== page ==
It is said that professions carry prestige on the part of the holders because it allows them to practice a profession in public and enjoy the monetary benefits that other non-professional trades are not privileged with. However, such professions come with responsibilities that one must undertake. Failure to fulfill them may result in the loss of one’s income and hard-earned profession. Below we will discuss disciplinary and misconduct investigations for two professions.
In Queensland, laws such as the Legal Profession Act of 2007 covers lawyers whilst the Public Service Act of 2008 provides the legislative guidelines for the employment and management of public service employees and public service administration, and the Professional Engineers Act of 2002 covers engineers. Although different legislations prescribe rules for each specific profession, they all agree on behaviours that warrant disciplinary or investigation actions. For the sake of brevity, the rest of this page will focus on two professions – lawyers and engineers — although there are other proceedings that are specific to other professions.
The Legal Profession Act of 2007 prescribes the foundations of what constitutes the legal profession and the regulations. The Queensland Legal Service Commission (LSC) handles the complaints lodged against lawyers.
The first type of complaint is the conduct complaint, which involves behavioural complaints such as bullying, cyber bullying, sexual harassment, conflict of interest, fraud, dishonesty, and misleading of the client or the court among others. The second is the consumer complaint, which includes the consistent failure to deliver reasonable service; excessive professional charges; unreasonable delays; deliberate malpractice; and the conduct of sub-par services.
You can file a complaint against a legal professional, provided that you complete the requirements, such as the filled-out complaint form (downloadable from the Queensland government site); an explanation of the evidences provided; and the provision of your contact information – email address and telephone or mobile number. The LSC itself can launch its own investigation even without complainants, provided they have evidences that prove the misconduct beyond reasonable doubt.
The LSC handles the complaint through three initial steps, namely the receipt of the inquiry, receipt of the complaint, and the initiation of its own motion investigation.
The complaint can be resolved through a settlement, but if you are not satisfied with the informal proceedings, you may be advised to file a complaint with the LSC. Depending on the outcome of its assessment, the LSC may either dismiss the complaint or mediate between the complainant and the defendant in non-serious cases.
If the LSC does not receive any complaint, it will start its own investigation, and if it finds sufficient evidence for a complaint against a professional, it will bring the case to the next step, which is to investigate the complaint. At this point, the LSC and the Bar Association of Queensland (BAQ) will conduct an investigation and If there are sufficient and satisfactory results from the investigations, then the proceedings will move to the next level where the LSC decides whether to dismiss the complaint or to commence the prosecution proceedings.
If the plaintiff loses the case, they can appeal the decision at the Courts of Appeal. On the other hand, if the LSC and the BAQ find the defendant lawyer guilty beyond reasonable doubt, then he or she may be suspended, fined, or in very severe cases, disbarred.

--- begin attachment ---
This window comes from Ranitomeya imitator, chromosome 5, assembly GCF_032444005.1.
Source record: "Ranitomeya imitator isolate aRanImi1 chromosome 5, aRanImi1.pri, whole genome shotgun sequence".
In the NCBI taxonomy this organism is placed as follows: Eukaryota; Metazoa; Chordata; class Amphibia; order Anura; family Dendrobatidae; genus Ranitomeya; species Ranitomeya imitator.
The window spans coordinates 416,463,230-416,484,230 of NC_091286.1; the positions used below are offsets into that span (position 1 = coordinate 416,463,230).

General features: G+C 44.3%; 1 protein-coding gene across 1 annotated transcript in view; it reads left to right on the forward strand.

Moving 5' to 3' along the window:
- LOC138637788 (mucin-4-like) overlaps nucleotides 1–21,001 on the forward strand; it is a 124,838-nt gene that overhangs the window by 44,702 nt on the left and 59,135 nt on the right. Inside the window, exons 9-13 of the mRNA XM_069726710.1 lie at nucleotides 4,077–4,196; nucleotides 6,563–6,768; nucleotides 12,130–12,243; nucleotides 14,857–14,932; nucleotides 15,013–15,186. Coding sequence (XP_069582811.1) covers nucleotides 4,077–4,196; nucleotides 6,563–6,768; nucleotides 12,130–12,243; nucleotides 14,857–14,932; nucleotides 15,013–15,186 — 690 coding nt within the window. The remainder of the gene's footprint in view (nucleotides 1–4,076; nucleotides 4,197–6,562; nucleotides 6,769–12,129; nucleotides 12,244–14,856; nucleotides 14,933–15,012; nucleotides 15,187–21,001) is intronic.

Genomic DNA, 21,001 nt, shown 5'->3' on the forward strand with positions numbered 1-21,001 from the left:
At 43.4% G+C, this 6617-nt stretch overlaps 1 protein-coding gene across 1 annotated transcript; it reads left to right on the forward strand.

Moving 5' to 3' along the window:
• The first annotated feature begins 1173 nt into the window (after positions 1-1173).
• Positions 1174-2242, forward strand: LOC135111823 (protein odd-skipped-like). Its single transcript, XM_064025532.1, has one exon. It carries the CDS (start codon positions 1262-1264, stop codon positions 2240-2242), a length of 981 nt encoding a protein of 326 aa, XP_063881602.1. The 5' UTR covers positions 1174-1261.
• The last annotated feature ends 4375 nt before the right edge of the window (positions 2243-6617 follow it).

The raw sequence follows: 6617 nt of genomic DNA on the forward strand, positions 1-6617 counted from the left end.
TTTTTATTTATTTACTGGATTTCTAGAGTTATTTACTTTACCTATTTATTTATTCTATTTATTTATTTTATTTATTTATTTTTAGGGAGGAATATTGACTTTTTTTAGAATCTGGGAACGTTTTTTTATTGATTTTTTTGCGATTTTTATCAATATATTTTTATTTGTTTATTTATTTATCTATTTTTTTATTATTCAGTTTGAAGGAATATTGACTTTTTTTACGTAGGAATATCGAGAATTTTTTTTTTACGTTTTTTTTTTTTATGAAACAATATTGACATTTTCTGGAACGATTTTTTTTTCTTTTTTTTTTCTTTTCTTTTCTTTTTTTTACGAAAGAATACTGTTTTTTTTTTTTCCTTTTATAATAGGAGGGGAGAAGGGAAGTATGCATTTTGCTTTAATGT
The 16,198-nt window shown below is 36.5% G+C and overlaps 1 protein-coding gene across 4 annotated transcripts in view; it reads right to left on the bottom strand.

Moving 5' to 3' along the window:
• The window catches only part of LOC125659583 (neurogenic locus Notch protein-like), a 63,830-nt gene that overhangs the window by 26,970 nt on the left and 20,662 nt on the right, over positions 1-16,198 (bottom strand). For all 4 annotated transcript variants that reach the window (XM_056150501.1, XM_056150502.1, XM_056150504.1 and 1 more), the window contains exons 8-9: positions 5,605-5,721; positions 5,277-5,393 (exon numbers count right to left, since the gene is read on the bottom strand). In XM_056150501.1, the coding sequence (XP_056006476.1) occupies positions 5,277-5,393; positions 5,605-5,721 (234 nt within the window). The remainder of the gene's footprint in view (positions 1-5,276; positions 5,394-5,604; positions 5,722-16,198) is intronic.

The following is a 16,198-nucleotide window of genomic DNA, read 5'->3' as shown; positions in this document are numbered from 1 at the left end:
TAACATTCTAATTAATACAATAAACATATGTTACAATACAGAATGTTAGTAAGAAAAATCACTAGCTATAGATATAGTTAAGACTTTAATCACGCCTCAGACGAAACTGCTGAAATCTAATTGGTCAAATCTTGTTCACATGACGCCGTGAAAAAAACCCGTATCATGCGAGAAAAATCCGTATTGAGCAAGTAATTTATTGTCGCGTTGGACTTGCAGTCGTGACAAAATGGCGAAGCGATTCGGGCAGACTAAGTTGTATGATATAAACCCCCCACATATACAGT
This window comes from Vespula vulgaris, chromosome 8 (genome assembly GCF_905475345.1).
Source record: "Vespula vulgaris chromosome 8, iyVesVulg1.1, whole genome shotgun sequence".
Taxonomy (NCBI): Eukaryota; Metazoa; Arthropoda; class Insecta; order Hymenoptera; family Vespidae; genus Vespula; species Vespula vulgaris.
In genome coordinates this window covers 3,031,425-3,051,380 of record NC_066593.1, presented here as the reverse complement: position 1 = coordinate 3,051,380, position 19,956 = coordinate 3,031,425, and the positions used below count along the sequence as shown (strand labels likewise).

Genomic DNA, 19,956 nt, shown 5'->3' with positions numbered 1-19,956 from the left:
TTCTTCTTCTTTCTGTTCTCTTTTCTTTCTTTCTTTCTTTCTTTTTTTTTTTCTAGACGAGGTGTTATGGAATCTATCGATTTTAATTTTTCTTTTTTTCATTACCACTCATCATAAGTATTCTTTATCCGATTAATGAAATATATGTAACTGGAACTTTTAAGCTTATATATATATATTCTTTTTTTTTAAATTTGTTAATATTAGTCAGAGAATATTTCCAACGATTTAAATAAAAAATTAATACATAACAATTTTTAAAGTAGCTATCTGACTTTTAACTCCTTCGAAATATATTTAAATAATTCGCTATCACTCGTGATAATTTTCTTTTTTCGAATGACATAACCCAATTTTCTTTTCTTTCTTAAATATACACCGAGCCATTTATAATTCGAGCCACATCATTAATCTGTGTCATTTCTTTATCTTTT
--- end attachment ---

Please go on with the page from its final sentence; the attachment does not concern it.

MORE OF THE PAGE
Just like lawyers, professional engineers are regulated under Queensland’s Professional Engineers Act of 2002. The Board of Professional Engineers of Australia (BPEQ), a regulatory body under the Queensland government that regulates the profession, and the non-government organisation, Engineers Australia, may conduct their own investigations or receive a complaint, although the Magistrate’s Court makes the decision on the most severe cases.
Complaints against engineers include overcharging; the provision of subpar or misleading services, and verbal threats. In this case, you can make a complaint against them, provided that you can do the following:
The BPEQ will start the investigation proceedings after they receive your complaint. At this point, depending on the outcome of the proceedings, the BPEQ may caution and reprimand in non-serious cases. However, if the complaint comprises more serious offences, then the BPEQ will take the case to the Magistrate’s Court. Furthermore, if the BPEQ decides to discipline a contravening member, the Queensland Civil and Administrative Tribunal (QCAT) will handle the disciplinary proceedings. On the other hand, the Board can dismiss the case if there is no sufficient evidence.
The Magistrate’s Court of Queensland will decide on the case, based on the evidence filed by the complainants and their lawyers. If the plaintiff wins, then they receive financial payment and the defendant engineers may be stripped of their titles. On the other hand, if the plaintiff loses, then the case is dismissed. The defendant engineer may also file a counter lawsuit if they feel they have been wronged. Regardless of the court’s decision, both parties can make an appeal.
The process for conducting disciplinary/misconduct investigations or proceedings is a process that ensures a fair investigation for both complainant and the defendant. As a complaining client, you have the right to file a complaint against the person who has wronged you, as well as to efficient and professional services. As a defendant, you have the right to defend yourself against false accusations, as well as to an unbiased trial.
If you have any questions relating to disciplinary & misconduct investigations, don’t hesitate to reach out to FCLawyers for expert legal advice.
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